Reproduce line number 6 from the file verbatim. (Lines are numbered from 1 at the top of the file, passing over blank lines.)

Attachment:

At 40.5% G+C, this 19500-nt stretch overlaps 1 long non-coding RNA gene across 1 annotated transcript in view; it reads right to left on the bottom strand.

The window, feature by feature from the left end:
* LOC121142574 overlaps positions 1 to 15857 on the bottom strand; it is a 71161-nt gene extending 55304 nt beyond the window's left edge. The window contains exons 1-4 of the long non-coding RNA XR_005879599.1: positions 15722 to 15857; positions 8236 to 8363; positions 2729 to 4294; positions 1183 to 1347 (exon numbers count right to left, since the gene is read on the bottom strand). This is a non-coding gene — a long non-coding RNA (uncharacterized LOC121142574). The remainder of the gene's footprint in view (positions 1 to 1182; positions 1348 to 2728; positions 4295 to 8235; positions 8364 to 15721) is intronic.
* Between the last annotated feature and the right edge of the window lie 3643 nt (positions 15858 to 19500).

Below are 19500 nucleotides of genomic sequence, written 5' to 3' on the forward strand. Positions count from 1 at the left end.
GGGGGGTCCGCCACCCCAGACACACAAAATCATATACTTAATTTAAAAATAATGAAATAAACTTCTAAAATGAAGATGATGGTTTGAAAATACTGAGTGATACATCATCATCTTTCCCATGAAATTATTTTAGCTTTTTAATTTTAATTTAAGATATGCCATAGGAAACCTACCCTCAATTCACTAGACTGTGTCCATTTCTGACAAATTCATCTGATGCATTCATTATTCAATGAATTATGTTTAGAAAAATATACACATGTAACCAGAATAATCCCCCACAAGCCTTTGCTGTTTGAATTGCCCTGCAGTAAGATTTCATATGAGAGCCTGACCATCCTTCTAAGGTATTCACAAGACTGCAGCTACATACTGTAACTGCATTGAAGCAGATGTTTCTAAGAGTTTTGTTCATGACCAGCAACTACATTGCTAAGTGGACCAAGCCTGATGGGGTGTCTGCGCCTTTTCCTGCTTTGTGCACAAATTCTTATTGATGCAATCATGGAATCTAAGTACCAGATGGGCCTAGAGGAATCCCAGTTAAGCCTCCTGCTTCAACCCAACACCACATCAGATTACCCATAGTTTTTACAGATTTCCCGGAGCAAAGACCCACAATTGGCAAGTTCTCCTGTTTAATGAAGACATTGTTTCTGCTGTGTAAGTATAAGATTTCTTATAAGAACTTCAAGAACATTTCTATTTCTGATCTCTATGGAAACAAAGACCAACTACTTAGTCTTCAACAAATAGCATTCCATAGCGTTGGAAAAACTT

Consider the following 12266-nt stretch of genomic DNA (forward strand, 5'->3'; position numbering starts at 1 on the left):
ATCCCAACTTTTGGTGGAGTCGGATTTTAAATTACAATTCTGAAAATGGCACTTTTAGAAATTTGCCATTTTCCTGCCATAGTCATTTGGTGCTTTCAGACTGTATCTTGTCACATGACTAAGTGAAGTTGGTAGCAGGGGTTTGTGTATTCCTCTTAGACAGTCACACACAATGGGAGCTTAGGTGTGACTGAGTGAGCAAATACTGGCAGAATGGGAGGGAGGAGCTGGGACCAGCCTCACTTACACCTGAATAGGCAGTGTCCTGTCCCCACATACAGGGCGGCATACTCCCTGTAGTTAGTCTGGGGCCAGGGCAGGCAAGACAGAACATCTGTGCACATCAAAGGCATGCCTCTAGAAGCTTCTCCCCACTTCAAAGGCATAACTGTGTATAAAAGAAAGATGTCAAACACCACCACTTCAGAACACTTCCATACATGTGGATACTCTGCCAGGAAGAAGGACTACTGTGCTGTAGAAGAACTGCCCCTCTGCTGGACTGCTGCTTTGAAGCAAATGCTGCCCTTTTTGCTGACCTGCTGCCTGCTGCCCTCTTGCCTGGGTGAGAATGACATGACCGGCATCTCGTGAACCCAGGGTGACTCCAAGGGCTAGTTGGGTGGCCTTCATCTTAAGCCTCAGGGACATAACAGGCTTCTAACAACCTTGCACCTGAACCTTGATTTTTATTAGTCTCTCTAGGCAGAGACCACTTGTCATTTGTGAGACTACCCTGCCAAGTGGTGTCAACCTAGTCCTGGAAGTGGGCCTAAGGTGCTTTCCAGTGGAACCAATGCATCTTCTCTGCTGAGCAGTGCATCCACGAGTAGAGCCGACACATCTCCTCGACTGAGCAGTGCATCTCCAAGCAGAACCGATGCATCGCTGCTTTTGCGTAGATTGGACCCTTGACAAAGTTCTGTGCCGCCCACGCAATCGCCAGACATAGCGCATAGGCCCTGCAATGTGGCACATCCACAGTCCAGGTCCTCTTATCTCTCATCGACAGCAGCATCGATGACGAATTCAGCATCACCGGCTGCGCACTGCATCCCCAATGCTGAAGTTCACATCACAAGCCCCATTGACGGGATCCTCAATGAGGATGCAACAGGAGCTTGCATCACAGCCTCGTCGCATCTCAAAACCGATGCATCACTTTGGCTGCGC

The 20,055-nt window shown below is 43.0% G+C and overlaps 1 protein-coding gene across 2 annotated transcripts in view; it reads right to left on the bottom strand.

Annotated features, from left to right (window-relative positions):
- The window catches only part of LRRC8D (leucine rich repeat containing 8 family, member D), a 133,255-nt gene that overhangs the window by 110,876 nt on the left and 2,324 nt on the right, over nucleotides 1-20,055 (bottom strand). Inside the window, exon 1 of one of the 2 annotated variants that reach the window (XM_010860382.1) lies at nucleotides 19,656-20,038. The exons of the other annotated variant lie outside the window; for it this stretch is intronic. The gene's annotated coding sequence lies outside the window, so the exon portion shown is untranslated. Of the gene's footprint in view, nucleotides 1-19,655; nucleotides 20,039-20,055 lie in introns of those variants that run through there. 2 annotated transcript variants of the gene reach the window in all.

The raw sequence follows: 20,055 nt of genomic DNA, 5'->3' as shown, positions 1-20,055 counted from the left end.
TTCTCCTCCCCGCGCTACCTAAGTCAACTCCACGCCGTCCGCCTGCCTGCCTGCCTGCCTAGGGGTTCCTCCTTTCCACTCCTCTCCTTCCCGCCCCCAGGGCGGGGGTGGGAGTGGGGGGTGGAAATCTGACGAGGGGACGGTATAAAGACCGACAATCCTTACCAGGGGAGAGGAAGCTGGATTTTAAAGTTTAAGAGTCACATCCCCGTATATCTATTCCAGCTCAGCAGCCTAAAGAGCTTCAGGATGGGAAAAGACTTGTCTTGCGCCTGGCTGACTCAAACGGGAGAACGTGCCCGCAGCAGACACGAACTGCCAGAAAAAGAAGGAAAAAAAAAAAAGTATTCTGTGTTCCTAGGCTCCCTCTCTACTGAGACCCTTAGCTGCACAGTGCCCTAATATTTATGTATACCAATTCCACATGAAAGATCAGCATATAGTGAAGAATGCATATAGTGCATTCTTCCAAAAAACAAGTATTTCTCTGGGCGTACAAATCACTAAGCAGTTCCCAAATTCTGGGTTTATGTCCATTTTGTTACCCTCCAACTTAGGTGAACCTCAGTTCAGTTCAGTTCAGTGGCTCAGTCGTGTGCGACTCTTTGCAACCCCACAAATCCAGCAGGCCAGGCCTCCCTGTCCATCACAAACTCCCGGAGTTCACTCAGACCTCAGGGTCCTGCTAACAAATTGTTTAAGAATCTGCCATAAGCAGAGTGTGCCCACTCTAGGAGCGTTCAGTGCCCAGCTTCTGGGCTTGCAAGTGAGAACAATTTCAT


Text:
GGGGGGTCCGCCACCCCAGACACACAAAATCATATACTTAATTTAAAAATAATGAAATAAACTTCTAAAATGAAGATGATGGTTTGAAAATACTGAGTGATACATCATCATCTTTCCCATGAAATTATTTTAGCTTTTTAATTTTAATTTAAGATATGCCATAGGAAACCTACCCTCAATTCACTAGACTGTGTCCATTTCTGACAAATTCATCTGATGCATTCATTATTCAATGAATTATGTTTAGAAAAATATACACATGTAACCAGAATAATCCCCCACAAGCCTTTGCTGTTTGAATTGCCCTGCAGTAAGATTTCATATGAGAGCCTGACCATCCTTCTAAGGTATTCACAAGACTGCAGCTACATACTGTAACTGCATTGAAGCAGATGTTTCTAAGAGTTTTGTTCATGACCAGCAACTACATTGCTAAGTGGACCAAGCCTGATGGGGTGTCTGCGCCTTTTCCTGCTTTGTGCACAAATTCTTATTGATGCAATCATGGAATCTAAGTACCAGATGGGCCTAGAGGAATCCCAGTTAAGCCTCCTGCTTCAACCCAACACCACATCAGATTACCCATAGTTTTTACAGATTTCCCGGAGCAAAGACCCACAATTGGCAAGTTCTCCTGTTTAATGAAGACATTGTTTCTGCTGTGTAAGTATAAGATTTCTTATAAGAACTTCAAGAACATTTCTATTTCTGATCTCTATGGAAACAAAGACCAACTACTTAGTCTTCAACAAATAGCATTCCATAGCGTTGGAAAAACTT